2.    Schools in Indiana are no longer required to teach cursive writing. Keyboard skills are considered more important. Yikes! I’m all for keyboard skills, but I want my grandkids to be able to write in cursive. If not, how do they write their names? Are we less than a generation away from people writing their names as an “X?”

3. Thoughts on lead-free solder reliability in long-term mission critical environments from a NASA study:

“Test vehicles assembled with lead-free materials (notably tin-silver-copper) exhibited lower reliability under some test conditions.”

Some people would respond to this statement by saying, “I told you that lead-free solder was no good.” However, another way of stating the results would be, “Lead-free solder performed better in more tests than tin-lead solder did.” The ratio, by my count, was about 5 to 3 in favor of lead-free. However, I agree that lead-free is not ready for mission critical (>20-year) service life. The main reason being that, in some cases, when lead-free solder joints failed in these types of studies, the results were much, much worse than for tin-lead solder joints. These failure modes need to be understood and addressed. In addition, tin whiskers and pad cratering are looming problems in these, mission critical, long service life quadrant D applications as discussed in the US Navy’s Manhattan Project.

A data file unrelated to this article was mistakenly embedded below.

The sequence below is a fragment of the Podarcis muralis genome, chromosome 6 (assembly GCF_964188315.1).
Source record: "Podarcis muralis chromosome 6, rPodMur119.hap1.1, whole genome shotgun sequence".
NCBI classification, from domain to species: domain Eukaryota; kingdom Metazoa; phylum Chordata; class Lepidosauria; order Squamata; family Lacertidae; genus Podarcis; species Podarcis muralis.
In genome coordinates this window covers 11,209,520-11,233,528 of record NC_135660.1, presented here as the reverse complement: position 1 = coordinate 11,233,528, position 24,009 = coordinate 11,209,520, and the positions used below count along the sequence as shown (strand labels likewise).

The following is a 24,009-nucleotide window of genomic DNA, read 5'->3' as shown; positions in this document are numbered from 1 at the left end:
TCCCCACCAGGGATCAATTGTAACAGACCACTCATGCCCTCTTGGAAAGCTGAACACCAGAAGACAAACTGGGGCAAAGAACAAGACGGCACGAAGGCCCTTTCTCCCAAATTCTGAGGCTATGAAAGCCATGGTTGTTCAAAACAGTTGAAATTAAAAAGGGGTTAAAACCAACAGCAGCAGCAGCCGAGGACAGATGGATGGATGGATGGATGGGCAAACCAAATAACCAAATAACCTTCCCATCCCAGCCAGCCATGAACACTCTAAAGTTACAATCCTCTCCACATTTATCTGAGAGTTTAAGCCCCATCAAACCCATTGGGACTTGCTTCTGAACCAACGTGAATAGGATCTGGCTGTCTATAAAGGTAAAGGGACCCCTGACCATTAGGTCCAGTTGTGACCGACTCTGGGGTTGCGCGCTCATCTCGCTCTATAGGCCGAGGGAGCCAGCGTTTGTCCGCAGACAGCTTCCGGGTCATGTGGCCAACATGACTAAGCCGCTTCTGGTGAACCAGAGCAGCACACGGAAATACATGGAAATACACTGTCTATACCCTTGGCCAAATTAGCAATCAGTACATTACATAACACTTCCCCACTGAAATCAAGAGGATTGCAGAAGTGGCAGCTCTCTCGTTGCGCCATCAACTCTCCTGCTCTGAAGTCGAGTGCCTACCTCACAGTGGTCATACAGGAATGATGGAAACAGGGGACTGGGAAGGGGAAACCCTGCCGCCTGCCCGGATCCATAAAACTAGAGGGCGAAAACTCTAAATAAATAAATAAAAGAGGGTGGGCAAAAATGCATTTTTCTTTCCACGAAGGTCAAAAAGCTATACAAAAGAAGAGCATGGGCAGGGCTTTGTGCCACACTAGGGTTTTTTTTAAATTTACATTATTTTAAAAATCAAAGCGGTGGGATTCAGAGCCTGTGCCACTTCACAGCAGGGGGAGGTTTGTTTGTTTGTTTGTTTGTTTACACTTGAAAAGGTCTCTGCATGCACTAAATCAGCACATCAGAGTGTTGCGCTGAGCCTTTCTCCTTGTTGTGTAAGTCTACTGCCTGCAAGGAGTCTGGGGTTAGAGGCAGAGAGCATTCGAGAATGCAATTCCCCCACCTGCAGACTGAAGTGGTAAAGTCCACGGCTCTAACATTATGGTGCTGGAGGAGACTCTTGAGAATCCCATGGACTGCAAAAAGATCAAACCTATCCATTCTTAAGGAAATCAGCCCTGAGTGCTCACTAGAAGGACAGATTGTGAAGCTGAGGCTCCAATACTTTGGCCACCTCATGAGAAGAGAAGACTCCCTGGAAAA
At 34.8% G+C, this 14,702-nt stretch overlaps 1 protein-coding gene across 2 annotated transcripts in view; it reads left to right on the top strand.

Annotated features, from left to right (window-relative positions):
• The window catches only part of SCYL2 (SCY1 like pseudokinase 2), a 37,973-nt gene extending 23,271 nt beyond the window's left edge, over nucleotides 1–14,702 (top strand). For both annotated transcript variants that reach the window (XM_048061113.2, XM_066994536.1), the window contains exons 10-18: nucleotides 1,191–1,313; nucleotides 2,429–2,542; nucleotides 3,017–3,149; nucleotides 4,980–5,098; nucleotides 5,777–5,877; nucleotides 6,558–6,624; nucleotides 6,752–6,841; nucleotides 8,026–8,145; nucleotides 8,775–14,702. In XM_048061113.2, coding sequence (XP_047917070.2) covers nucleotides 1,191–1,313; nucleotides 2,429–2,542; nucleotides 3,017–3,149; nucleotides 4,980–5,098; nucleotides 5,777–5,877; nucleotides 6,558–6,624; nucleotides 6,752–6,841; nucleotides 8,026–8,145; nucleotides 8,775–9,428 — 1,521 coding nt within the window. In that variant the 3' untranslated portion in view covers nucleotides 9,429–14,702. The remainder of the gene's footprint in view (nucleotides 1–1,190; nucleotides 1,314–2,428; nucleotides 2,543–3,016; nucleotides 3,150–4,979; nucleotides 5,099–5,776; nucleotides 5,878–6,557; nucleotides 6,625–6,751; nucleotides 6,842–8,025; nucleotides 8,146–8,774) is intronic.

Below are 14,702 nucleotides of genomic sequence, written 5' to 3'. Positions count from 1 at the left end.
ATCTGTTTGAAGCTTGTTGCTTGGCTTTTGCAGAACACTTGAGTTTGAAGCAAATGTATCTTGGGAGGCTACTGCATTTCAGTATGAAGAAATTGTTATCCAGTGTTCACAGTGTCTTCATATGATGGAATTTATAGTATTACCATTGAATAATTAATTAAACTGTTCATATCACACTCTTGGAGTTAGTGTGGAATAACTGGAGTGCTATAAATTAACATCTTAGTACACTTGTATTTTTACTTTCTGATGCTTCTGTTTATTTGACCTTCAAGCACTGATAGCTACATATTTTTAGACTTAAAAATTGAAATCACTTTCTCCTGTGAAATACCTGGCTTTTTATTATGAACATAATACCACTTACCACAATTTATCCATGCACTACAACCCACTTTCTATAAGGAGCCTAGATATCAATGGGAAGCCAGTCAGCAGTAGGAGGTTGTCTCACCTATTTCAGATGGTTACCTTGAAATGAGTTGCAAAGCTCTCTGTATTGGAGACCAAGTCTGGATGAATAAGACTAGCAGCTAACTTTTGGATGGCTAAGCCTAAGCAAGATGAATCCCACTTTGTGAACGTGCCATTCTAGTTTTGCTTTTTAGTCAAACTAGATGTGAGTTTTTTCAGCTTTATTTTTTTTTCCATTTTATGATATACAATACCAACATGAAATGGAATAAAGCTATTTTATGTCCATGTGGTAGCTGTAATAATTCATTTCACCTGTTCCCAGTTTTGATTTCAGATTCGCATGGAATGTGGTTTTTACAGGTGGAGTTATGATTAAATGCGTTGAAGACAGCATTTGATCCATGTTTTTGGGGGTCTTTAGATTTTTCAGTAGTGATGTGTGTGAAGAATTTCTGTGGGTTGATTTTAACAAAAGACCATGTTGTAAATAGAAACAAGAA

4. I had not planned on reading Steve Job’s biography , as I thought I knew quite a bit about him from reading recent articles in Forbes, Fortune and Business Week. But I went ahead and downloaded it to my Kindle anyway. This work by Walter Isaacson is a masterpiece. To share one tidbit from it that relates to those of us in electronic assembly: